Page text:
Digitization pressure in banks and insurance companies

What CFOs can do to stay competitive in a changing, disruptive market. […]

COVID-19 has rapidly accelerated the business landscape, forcing many organizations to catch up technologically. Above all, the traditional players in the financial and insurance sector have recognised that their existing internal processes no longer fit into the “new Reality” and that their digital services need to be further developed in order to meet both existing and rapidly changing customer needs.

Customer needs and wishes in focus

In the past, efforts to digitize customer – centric processes were often quickly put on hold due to concerns about regulatory compliance, business resistance to change, or scalability. Today, however, there are few reasons not to take advantage of technological possibilities, because they are more flexible, safer and more compliant with the law than ever before and, that is the crucial point, are actively demanded by the customer.

Financial and insurance products that would have previously required an appointment at the branch can now be handled virtually and, in fact, tech-savvy customers are more attracted to brands that can offer a positive digital experience. For example, a Bitkom study showed that the possibility of processing inquiries with insurance companies completely digitally is of great importance for 68 percent of respondents. The increased choice by providers such as Comdirect or Targobank, which focus entirely on online business, has changed the level of customer loyalty. If expectations are not met, customers today simply go elsewhere.

This puts enormous pressure on CFOs across all financial organizations to invest in technology to deliver digital experiences that consumers expect without compromising on physical brand offerings. For example, a study by Lünendonk & Hossenfelder in technical cooperation with Core, KPMG, Q_Perior, Nexgen and Senacor shows that responding to ever shorter innovation and technology cycles in the course of digitization is an important task for around 60 percent of banks – as is greater agility in the company itself. At the same time, a market launch via new, digital sales channels poses major challenges for every second bank. In addition, only one third of the companies surveyed have so far integrated digital products from start-ups or technology companies into their product portfolio.

Technology: the tool of choice for the CFO

Here, in addition to the already mentioned stumbling blocks of strong competition and declining customer loyalty, two other obstacles are revealed – outdated technologies and strategies. According to a survey by analyst firm Gartner, 82 percent of respondents see advanced data analytics technology and tools as their top priority. However, 78 percent also believe that it will be difficult to successfully implement their own goals in this regard next year. Outdated core systems are so deeply rooted in the enterprise that they often require complex extensions and special skills to get around them.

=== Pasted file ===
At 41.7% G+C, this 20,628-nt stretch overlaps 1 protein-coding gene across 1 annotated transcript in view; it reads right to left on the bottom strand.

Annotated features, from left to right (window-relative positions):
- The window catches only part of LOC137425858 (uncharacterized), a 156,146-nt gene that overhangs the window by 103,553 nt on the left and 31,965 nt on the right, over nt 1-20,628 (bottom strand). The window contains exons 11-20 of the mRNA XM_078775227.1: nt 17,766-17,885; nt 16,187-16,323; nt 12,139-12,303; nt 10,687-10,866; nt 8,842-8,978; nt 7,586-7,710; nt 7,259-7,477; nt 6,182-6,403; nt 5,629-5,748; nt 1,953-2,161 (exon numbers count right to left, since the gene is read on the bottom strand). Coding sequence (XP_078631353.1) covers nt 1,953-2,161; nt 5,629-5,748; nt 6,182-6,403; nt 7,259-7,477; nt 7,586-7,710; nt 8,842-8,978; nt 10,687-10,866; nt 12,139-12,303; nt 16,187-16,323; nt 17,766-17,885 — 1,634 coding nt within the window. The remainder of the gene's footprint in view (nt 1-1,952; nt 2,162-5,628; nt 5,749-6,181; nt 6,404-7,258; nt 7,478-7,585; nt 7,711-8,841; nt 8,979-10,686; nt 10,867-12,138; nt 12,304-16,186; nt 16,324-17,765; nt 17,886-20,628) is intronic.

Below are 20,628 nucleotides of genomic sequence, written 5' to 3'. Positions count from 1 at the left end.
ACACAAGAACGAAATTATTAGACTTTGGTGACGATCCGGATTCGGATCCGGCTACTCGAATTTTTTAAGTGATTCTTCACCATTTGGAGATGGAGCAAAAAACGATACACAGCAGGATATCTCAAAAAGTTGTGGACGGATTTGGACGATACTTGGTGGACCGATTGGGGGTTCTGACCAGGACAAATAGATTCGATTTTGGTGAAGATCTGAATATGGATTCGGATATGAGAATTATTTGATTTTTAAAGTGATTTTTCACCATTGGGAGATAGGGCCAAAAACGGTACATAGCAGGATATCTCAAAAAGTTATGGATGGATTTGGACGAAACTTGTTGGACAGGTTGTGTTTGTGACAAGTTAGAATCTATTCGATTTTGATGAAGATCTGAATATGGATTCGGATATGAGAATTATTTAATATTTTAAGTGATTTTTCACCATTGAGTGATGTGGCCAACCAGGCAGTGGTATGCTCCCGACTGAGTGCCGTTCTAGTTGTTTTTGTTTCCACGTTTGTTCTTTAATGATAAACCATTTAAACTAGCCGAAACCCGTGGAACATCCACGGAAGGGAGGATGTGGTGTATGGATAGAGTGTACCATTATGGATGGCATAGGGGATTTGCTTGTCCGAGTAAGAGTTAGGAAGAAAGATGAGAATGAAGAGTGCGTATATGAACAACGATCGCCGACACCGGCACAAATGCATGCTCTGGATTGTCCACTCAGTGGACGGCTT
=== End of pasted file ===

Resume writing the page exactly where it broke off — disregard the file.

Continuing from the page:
Here, a platform-based approach is becoming increasingly popular. Insurers and banks need an architecture that can scale and evolve quickly, with the ability to add new technologies as needed – without disrupting the underlying systems. The cloud is one of the most popular solutions for the financial sector and many financial institutions already use cloud-based software for business processes such as customer relationship management, human resources and financial accounting. They provide a much more scalable and reliable IT infrastructure, specifically designed to optimize performance and support development and expansion. Even for core activities such as consumer payments, creditworthiness checks, bank statements and invoicing, such services promise endless possibilities, while reducing internal costs and optimizing business growth.

If you go one step further, automation, artificial intelligence (AI) and machine learning are three of the technologies that have been touted for a while as crucial to the digitization of financial services companies. According to an international McKinsey study, automation in the insurance sector could reduce the costs of claims processing by up to 30 percent. By streamlining daily administrative processes, not only can tasks be accelerated, but also employees can be relieved. As a result, they have more capacity for customer-oriented, more personal support, which in turn can contribute to stronger customer loyalty.

A clear view of the future

In order to maintain and expand the customer base, financial institutions will have to invest primarily in technology in the coming year. This is not an easy task at a time when budgets are constantly being reviewed and subject to increased scrutiny. To counteract this, it is important for organizations to understand how their IT is being used at the moment and what the underlying costs are. Only then will you be aware of where efficiency increases are possible. This is where financial management tools for enterprise services can help, as they enable organizations to capture critical operational, project, and vendor cost data in real time. This allows organizations to make fact-based decisions about IT spending based on sound scenario planning. This releases liquid funds, which can then be invested in new digital initiatives. This clarity and insight into current capabilities versus future strategy is the direction CFOs need to steer their businesses.

* Ronnie Wilson is Group Executive Vice President at Serviceware.

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